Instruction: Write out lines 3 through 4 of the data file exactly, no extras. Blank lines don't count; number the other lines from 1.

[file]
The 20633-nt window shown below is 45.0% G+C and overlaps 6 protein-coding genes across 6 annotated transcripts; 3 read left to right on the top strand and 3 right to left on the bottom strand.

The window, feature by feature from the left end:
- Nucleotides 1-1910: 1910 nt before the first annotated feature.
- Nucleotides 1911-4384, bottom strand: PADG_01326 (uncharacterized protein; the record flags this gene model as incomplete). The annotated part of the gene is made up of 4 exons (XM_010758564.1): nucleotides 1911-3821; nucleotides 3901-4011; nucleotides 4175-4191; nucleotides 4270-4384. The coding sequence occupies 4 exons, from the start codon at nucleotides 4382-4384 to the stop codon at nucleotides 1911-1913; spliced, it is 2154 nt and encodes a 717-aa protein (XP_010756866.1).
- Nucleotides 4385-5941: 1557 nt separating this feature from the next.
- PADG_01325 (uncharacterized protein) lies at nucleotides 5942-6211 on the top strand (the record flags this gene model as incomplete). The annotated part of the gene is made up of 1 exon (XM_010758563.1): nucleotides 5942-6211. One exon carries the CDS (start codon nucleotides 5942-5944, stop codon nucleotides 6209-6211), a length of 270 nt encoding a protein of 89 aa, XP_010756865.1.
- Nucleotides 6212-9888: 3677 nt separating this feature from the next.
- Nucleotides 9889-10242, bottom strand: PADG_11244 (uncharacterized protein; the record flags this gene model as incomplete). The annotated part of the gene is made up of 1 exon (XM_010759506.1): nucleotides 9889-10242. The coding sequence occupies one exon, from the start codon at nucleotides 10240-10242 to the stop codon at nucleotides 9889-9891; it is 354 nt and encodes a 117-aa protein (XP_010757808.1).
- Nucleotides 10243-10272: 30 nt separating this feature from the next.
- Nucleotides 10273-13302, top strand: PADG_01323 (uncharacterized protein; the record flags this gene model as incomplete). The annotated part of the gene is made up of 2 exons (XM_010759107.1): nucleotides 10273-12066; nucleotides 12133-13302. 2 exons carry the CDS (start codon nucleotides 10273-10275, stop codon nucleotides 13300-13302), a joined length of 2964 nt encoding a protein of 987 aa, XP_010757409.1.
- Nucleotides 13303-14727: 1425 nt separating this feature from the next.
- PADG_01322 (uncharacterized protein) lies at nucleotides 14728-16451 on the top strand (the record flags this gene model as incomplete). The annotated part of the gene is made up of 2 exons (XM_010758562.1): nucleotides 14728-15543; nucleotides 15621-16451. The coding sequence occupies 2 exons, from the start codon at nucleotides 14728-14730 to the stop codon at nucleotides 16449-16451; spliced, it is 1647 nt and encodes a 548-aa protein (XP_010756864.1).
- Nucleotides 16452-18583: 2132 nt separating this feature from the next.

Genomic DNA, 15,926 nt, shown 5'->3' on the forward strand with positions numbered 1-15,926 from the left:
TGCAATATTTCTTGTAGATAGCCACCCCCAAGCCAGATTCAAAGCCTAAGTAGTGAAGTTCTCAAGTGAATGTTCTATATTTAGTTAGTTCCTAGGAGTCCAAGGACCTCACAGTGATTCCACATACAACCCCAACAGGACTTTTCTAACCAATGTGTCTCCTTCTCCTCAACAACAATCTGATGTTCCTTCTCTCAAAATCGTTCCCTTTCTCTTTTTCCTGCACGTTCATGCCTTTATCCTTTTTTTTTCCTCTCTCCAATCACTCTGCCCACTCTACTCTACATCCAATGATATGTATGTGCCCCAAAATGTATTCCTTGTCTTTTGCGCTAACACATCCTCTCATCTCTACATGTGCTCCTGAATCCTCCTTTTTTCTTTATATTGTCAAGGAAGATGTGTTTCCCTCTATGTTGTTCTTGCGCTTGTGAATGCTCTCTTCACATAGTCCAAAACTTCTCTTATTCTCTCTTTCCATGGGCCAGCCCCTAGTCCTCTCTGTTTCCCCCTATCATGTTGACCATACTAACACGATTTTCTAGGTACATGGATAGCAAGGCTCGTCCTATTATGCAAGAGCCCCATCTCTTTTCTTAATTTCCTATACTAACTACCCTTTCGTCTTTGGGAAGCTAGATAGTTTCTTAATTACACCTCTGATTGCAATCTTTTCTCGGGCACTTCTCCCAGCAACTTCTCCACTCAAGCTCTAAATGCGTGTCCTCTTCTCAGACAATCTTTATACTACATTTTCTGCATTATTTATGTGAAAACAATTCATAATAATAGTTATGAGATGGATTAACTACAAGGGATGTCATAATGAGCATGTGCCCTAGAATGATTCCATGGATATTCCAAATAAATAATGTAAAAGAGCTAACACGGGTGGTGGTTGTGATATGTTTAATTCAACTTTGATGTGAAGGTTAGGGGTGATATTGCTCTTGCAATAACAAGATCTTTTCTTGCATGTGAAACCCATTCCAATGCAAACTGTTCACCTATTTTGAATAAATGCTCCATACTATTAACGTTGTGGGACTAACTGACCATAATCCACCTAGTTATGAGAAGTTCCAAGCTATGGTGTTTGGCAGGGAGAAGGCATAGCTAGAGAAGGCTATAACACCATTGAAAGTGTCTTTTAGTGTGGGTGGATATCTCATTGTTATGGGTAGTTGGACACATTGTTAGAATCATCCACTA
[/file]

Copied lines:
- Nucleotides 1-1910: 1910 nt before the first annotated feature.
- Nucleotides 1911-4384, bottom strand: PADG_01326 (uncharacterized protein; the record flags this gene model as incomplete). The annotated part of the gene is made up of 4 exons (XM_010758564.1): nucleotides 1911-3821; nucleotides 3901-4011; nucleotides 4175-4191; nucleotides 4270-4384. The coding sequence occupies 4 exons, from the start codon at nucleotides 4382-4384 to the stop codon at nucleotides 1911-1913; spliced, it is 2154 nt and encodes a 717-aa protein (XP_010756866.1).